A scientific Saturday spent with the Three Stooges

13 Sep


The organ player’s hands fly across three rows of keys, his legs pumping the pedals wildly, his body swaying with the rounded contour of the notes—robust and thick like the red velvet curtains of the Riviera Theatre. The way they’re draped across the stage remind me of a cocoon waiting to explode with life.  

The atmosphere here is a combination carnival and saloon, a rowdy, yet family oriented saloon, a thrilling, yet primarily sedentary carnival.

“Tiny man engulfed in organ.” My 10 year old sister Victoria looks up from my notebook and laughs at the first observation I jotted down.

“What, don’t you think so?”

“Yeah, actually he DOES look engulfed in it.”

From our seats in the front left corner of the theatre, I am scribbling down everything I can—most recently making note of the silver haired row of gentleman directly in front of me who embody the word “distinguished” and appear more suited to an evening of expensive cocktails with business associates than one spent at the 18th annual Three Stooges Fest in the City of Tonawanda.

I came tonight armed with a serious question for exploration: “Who comes to a Three Stooges Fest, and why?” My hypothesis is that they’re all old fogies.

They’re so serious (the silver haired gentlemen), in fact, I worry they’ve got the wrong show. Maybe they meant to go to a documentary movie at the Regal Cinemas and somehow ended up here.

But with all the paraphernalia, I don’t see how it could have happened. We had to run a gauntlet just to get to our seats, a Curly Moe and Larry gauntlet where people shouted at us to buy T-shirts and key chains and mugs and all kinds of bric-a-brac one later sells for 25 cents at a garage sale. We (my little brother, sister, dad and uncle) made it through the gauntlet intact, but oh were we ever so exactly sure of the event we were attending. There could be no doubt in our minds. If someone in this audience was misplaced, it would have to be because of a serious illness, like delirium, or something worse.

I need to confess something. I feel like a terrible fraud. If these crazies discover who I really am—someone who thinks the Three Stooges are obnoxious—surely they’d whisk out some Stooge antics on me, maybe pull my hair or poke my eyes, or throw me down a flight of stairs till I came to share their point of view.

So, you know, just to be safe, I act like one of them. I lean forward in anticipation as I wait in the snaking line wrapped around the front of the theatre, surrounded by people who have Three Stooges T-shirts and probably bought their tickets six months in advance. I blend in, incognito, and start talking the best Stooge talk I could muster to my younger brother.

“Jeffrey, aren’t you SO glad we’re here at this Three Stooges Festival?”

“Uh, yeah, sure.” Translation: dad dragged me here. I’d rather be watching football (I’m fluent in 15-year-old Jeffrey).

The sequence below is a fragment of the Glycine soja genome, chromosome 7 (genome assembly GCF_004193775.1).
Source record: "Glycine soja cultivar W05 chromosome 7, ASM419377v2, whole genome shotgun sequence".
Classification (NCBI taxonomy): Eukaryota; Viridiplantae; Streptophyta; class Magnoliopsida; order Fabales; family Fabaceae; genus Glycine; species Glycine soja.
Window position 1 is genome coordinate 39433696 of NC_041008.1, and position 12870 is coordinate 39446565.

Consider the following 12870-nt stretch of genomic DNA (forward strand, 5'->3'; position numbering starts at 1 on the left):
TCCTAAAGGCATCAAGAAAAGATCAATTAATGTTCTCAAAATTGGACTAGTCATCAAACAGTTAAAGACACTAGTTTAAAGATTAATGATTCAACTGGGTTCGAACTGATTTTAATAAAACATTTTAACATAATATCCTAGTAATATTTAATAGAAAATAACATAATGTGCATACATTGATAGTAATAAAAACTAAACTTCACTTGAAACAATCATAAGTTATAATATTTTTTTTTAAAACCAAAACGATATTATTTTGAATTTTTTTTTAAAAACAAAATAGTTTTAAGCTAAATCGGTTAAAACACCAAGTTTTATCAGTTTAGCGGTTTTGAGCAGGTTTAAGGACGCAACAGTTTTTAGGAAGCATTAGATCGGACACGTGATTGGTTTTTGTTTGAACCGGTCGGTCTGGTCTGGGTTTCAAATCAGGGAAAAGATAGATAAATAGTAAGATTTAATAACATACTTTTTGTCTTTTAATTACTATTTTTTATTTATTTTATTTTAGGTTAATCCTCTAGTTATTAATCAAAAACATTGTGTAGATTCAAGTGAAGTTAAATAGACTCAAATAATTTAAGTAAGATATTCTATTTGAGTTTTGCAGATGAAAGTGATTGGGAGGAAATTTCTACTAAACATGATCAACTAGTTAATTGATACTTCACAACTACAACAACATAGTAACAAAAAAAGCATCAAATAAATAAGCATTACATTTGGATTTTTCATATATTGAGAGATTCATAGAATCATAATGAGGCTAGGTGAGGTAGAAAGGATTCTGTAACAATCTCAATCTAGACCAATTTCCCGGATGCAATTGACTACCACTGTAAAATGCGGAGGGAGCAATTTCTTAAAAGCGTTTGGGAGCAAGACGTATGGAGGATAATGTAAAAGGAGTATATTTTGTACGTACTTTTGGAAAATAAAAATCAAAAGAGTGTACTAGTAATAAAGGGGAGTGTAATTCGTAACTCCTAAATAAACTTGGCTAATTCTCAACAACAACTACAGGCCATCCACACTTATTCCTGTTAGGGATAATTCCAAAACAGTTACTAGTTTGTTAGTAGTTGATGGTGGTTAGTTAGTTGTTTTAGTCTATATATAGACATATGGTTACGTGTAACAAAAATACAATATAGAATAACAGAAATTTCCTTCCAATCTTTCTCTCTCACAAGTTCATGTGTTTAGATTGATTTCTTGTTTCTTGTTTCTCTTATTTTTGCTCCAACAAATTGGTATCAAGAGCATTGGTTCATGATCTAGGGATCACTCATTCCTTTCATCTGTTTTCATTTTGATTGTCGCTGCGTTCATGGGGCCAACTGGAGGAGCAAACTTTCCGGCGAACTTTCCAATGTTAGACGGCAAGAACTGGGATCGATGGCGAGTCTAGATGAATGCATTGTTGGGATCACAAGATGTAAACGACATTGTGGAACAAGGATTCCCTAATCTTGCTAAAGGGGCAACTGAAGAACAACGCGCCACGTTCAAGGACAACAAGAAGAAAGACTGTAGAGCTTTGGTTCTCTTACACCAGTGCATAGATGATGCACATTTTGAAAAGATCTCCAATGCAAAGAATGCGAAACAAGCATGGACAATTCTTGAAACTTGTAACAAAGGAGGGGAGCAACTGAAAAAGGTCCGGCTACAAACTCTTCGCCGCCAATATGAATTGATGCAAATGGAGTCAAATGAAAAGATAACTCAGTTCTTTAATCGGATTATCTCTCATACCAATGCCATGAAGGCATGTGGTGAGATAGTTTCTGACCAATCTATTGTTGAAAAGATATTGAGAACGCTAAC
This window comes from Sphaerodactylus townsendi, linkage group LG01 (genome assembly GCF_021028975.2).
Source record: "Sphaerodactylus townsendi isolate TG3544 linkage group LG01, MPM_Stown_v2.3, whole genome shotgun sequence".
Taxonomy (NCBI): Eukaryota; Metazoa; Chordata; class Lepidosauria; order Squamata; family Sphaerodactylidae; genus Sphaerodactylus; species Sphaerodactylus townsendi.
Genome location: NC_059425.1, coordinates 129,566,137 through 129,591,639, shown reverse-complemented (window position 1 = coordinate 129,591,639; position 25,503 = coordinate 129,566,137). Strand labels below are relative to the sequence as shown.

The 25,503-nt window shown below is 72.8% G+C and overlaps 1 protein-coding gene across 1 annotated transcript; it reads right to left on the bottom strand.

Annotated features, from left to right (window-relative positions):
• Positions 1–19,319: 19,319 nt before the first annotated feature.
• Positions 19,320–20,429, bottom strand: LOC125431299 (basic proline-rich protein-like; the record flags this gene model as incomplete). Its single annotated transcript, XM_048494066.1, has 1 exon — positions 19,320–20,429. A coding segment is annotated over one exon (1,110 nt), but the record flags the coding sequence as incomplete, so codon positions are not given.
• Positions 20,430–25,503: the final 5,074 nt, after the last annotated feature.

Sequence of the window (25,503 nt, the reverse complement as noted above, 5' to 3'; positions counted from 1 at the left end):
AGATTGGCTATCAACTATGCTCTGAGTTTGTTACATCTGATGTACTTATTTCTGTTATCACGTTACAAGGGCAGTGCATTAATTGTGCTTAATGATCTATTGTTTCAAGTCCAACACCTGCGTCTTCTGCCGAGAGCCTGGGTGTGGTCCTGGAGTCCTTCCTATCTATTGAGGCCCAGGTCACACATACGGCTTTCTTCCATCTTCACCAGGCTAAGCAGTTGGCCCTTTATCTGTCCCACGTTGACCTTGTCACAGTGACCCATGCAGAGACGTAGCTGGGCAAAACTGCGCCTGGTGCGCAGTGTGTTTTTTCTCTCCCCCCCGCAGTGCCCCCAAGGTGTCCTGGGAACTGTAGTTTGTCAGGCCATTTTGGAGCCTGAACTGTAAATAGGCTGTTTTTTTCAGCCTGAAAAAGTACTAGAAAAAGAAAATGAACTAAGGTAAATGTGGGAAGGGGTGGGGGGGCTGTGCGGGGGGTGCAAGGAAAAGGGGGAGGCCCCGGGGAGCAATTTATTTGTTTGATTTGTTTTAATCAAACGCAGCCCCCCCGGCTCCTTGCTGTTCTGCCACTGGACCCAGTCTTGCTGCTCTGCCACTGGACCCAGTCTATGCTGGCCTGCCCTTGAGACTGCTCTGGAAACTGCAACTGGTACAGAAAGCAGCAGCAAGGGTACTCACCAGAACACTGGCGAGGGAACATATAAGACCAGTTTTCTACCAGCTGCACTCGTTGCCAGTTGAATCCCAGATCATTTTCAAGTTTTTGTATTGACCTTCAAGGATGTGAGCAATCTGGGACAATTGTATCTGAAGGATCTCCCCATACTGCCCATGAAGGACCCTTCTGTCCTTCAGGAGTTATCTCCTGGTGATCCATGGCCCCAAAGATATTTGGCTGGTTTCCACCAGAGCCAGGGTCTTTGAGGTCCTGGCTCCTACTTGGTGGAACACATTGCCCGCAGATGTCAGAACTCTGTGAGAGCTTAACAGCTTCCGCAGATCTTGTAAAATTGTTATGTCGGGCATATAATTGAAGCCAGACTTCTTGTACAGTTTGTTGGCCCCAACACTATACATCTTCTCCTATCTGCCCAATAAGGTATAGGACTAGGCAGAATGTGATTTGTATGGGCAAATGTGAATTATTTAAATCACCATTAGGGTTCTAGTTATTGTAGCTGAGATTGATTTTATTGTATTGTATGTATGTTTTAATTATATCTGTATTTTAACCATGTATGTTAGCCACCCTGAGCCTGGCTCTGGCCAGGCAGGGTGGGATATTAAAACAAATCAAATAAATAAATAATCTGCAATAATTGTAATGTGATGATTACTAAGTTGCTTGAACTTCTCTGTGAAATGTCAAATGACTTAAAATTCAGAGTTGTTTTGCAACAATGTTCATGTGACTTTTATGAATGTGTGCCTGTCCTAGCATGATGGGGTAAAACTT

So much for that.

Just before the Stooges start, the Beatles reign. “I want to hold your hand,” is playing at a fast tempo, and the audience is almost singing along with it. It’s more like a murmur that can’t quite make up its mind whether it wants to become a voice. The song sounds funny and wonderful coming from the organ, an instrument I’ve only ever heard in a church, and certainly never emitting a Beatles song.

Organ boy stills his instrument like a mountain man quieting a grizzly bear. The great music stops. It hangs in mid air, and I wonder how all that sound can just end because the flying fingers and pumping legs end, too. Wouldn’t the momentum keep it crashing forward?

A spotlight hits the Master of Ceremonies dressed in a slick black tuxedo and red bow tie. “This is really going to be a blast tonight,” he bellows. “We have a great mix.”

He meant episodes, but all I could think about was people.

“Why don’t you give a hand for Dan over here.”

He points to the organ. Somewhere in it is Dan, who seems more like a mere extension of the instrument rather than the person bringing it to life.

“He’s 15 years old,” says tuxedo proudly.

I am shocked. So must everyone else be, because the last song Dan the organ player plays everyone claps along to until the end (clearly his youth makes the music that much more pleasing to hear, than if he had been, say, 40 years old).

I scratch my notes and write, “Tiny boy engulfed in organ.”

 The popcorn munching quiets down as the lights dim even lower, and the red velvet curtains begin pulling from either end of the stage, making chinking and swooshing sounds.

A sacred hush falls over the crowd, the kind of hush that happens during a wedding when the door of the church opens and the radiant bride steps forward into the isle. But in this particular ceremony, it’s the Three Stooges who appear on the screen for admiration.

Like joyous graduates, the audience explodes into life. A few kernels even soar into the air like caps at graduation, tassels flying and shimmering in the sun.

The curtain cocoon broke, the show has begun.

The popcorn munching resumes more fervently than ever before, crunching and crisping and crackling together into one splendiferous symphony of crunch. If I close my eyes it could be hoards of people in one room eating Rice Krispies cereal. Hey, why not?

And I’m back to my original question, solitarily pondering and observing amidst such raucous surroundings.